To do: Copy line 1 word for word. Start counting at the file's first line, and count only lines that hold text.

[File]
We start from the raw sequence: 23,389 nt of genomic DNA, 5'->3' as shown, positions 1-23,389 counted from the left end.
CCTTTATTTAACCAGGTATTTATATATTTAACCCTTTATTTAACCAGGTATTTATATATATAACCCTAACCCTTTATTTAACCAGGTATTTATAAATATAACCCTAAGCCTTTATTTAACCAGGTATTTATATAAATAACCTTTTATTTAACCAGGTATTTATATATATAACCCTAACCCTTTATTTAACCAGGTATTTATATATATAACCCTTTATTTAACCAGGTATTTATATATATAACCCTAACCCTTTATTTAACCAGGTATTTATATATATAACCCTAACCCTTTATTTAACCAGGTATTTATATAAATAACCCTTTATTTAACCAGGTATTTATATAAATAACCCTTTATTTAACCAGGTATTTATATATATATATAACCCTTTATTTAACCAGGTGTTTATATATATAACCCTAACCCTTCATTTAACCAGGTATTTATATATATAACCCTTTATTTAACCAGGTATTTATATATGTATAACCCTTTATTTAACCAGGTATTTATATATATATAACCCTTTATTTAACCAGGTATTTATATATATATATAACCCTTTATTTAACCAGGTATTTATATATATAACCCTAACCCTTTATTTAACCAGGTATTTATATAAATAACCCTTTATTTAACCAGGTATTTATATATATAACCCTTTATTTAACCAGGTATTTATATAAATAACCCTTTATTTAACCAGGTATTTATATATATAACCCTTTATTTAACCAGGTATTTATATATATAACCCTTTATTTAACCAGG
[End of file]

We start from the raw sequence: 23,389 nt of genomic DNA, 5'->3' as shown, positions 1-23,389 counted from the left end.